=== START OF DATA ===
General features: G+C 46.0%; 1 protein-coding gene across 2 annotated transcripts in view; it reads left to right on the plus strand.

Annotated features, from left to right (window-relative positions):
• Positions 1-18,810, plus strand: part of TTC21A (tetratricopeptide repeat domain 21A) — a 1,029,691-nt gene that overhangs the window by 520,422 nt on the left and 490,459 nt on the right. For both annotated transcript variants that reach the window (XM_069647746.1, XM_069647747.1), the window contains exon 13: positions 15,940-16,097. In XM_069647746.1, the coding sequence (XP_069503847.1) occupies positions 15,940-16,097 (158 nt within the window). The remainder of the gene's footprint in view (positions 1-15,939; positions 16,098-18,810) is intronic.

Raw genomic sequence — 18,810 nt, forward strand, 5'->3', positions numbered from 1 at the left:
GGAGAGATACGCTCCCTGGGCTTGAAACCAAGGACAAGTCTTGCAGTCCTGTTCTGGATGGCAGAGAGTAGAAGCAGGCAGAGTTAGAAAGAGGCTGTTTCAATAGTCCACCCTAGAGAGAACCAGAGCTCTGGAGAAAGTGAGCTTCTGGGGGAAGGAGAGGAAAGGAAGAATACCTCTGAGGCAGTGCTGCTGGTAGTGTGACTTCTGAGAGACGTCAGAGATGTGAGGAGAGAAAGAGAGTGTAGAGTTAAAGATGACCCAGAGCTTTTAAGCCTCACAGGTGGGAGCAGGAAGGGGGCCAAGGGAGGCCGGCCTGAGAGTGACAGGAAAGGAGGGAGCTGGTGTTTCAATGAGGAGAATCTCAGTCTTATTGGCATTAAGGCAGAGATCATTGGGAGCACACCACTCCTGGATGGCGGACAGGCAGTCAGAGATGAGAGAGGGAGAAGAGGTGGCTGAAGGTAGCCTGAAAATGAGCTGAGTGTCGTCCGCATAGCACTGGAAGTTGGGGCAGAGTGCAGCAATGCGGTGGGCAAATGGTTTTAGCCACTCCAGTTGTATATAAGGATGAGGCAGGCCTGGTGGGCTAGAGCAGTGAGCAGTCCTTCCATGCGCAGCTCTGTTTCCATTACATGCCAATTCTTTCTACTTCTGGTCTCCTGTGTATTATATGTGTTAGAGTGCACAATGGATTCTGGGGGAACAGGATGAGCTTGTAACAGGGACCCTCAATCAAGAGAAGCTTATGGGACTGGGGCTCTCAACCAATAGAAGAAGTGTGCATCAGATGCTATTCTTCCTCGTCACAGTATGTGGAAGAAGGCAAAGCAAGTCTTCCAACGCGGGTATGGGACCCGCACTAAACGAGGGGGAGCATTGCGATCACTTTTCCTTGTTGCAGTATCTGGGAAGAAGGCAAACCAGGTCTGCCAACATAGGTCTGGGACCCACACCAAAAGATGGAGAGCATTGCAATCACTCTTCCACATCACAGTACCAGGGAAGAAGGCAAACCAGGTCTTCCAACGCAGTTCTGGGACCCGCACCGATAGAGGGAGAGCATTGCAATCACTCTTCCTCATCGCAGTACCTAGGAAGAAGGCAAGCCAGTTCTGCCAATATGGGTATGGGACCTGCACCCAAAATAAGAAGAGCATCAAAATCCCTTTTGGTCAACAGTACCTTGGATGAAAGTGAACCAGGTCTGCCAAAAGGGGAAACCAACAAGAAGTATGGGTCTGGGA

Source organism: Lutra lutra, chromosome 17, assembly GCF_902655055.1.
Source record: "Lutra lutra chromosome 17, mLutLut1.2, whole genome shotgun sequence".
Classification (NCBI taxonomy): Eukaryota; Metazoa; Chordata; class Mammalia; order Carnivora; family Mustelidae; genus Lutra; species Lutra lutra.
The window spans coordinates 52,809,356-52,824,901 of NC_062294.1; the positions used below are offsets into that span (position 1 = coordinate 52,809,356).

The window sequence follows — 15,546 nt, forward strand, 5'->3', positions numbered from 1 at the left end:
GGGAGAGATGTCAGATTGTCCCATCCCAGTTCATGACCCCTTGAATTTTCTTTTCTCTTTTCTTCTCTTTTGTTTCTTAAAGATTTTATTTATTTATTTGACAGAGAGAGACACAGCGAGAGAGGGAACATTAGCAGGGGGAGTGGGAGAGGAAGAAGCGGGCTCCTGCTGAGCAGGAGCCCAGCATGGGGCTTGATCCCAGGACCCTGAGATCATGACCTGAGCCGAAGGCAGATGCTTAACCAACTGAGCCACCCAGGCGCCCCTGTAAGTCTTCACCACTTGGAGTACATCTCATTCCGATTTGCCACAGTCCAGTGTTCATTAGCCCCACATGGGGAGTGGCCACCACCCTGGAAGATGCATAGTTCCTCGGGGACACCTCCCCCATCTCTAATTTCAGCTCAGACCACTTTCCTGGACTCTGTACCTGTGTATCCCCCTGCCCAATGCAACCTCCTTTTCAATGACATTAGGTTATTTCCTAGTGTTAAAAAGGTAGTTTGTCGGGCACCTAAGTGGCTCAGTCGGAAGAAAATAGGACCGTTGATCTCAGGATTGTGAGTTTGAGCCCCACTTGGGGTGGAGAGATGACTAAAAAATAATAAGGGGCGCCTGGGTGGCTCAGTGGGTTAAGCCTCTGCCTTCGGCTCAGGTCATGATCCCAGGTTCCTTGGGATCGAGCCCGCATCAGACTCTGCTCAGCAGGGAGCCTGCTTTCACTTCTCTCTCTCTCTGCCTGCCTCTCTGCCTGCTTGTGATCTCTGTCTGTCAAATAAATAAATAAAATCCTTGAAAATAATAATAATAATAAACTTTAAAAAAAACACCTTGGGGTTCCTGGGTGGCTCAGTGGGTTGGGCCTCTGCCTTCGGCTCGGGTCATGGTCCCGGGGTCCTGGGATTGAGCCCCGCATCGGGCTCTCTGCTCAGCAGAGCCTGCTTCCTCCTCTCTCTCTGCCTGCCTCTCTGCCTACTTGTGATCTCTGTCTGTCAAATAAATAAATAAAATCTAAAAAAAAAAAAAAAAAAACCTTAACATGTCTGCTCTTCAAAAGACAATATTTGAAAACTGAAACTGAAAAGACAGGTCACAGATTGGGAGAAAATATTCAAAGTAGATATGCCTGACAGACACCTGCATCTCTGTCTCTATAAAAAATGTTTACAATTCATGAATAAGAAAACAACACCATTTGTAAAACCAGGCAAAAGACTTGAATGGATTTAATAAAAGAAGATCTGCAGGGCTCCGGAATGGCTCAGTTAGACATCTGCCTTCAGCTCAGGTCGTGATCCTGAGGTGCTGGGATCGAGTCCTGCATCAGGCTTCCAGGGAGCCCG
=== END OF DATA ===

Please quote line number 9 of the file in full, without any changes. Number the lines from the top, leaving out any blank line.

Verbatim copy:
The window spans coordinates 52,809,356-52,824,901 of NC_062294.1; the positions used below are offsets into that span (position 1 = coordinate 52,809,356).